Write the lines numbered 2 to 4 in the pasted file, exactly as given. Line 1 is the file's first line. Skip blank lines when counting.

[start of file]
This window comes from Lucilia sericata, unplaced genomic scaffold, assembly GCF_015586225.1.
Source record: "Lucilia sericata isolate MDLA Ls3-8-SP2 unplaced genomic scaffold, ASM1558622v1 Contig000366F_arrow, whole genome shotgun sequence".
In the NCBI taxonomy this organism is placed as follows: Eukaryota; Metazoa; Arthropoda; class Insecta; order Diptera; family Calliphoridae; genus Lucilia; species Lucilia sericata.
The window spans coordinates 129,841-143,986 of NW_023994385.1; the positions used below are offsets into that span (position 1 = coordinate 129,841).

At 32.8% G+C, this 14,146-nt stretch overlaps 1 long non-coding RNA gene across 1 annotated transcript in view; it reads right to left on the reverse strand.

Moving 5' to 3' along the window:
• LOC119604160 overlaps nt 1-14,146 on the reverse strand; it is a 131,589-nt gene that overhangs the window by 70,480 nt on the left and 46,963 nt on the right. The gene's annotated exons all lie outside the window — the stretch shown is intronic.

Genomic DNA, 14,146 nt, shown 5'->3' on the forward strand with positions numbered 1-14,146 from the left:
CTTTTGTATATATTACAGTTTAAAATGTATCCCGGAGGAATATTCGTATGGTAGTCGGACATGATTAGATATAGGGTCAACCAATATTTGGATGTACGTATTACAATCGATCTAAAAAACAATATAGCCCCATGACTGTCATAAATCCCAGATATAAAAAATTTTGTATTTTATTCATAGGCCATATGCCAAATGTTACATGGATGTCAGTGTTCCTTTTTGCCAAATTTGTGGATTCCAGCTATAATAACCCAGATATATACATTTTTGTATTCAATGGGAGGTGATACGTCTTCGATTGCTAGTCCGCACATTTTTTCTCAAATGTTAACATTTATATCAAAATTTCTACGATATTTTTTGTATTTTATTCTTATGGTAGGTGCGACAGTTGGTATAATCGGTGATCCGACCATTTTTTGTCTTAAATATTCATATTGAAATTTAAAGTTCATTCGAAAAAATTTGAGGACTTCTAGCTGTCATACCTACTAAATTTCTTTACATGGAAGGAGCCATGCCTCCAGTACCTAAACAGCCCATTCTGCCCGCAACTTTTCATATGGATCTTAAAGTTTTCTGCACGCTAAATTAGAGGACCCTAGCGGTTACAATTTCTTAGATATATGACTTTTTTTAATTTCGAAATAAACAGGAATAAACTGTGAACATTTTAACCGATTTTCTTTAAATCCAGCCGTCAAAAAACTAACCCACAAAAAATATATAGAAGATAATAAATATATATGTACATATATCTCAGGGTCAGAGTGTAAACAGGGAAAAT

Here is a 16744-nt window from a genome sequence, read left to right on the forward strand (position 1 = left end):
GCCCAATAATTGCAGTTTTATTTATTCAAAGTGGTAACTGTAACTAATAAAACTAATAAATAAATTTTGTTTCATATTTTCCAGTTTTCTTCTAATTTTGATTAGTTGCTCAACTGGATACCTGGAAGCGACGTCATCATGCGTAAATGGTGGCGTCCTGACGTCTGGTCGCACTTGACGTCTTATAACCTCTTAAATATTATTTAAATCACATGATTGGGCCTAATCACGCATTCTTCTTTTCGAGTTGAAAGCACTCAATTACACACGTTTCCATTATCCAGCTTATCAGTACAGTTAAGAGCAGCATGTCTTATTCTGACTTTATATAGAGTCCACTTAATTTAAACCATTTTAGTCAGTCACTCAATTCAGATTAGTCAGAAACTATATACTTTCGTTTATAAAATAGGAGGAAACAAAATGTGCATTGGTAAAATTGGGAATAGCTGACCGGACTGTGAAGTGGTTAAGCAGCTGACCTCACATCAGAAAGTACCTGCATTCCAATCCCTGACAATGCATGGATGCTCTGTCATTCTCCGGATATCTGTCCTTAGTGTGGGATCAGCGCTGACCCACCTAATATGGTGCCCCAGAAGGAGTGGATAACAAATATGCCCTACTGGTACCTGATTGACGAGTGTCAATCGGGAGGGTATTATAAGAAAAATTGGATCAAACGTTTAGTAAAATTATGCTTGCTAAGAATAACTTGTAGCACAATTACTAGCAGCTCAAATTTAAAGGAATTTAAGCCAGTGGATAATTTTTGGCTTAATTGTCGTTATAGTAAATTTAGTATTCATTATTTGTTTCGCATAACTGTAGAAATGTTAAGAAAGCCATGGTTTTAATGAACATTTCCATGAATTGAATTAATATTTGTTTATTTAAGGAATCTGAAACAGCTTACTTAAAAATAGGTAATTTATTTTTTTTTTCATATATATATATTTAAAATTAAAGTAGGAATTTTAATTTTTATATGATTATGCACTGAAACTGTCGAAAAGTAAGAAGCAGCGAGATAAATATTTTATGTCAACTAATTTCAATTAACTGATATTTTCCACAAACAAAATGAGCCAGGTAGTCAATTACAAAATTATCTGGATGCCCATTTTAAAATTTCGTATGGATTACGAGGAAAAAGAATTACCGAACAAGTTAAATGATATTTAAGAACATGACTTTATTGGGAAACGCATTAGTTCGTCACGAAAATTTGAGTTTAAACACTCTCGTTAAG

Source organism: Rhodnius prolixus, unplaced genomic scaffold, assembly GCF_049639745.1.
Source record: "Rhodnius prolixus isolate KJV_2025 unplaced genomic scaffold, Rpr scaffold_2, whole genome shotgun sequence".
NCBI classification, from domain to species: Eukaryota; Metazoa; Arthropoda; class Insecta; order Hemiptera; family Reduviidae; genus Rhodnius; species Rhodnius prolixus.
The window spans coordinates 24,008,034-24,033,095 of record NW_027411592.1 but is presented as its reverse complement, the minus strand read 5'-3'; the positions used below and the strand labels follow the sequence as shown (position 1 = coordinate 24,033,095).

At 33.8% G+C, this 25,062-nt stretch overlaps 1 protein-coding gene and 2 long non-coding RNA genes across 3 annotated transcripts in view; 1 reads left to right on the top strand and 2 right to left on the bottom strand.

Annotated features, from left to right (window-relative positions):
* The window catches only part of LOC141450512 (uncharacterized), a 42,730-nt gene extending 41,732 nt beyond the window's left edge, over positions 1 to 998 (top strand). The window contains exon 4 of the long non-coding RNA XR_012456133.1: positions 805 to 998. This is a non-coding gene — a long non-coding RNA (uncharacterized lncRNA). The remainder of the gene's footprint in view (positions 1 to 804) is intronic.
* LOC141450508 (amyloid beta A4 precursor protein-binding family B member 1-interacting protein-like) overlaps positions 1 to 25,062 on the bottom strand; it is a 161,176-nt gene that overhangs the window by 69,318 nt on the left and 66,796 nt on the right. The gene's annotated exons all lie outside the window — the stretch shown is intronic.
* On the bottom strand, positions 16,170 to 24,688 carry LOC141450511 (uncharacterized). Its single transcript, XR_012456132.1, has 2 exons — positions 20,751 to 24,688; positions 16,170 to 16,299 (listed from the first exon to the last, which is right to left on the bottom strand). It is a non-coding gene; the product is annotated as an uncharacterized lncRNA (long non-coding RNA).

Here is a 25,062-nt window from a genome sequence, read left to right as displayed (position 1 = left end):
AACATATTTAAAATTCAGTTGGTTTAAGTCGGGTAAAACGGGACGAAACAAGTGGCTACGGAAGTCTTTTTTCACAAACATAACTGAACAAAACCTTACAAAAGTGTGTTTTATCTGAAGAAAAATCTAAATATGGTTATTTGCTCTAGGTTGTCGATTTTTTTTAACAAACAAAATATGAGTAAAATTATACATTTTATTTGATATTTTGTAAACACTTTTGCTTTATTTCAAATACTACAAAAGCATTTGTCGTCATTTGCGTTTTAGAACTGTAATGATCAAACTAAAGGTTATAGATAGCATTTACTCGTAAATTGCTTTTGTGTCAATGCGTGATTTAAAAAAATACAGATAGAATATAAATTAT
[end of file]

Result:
Source record: "Lucilia sericata isolate MDLA Ls3-8-SP2 unplaced genomic scaffold, ASM1558622v1 Contig000366F_arrow, whole genome shotgun sequence".
In the NCBI taxonomy this organism is placed as follows: Eukaryota; Metazoa; Arthropoda; class Insecta; order Diptera; family Calliphoridae; genus Lucilia; species Lucilia sericata.
The window spans coordinates 129,841-143,986 of NW_023994385.1; the positions used below are offsets into that span (position 1 = coordinate 129,841).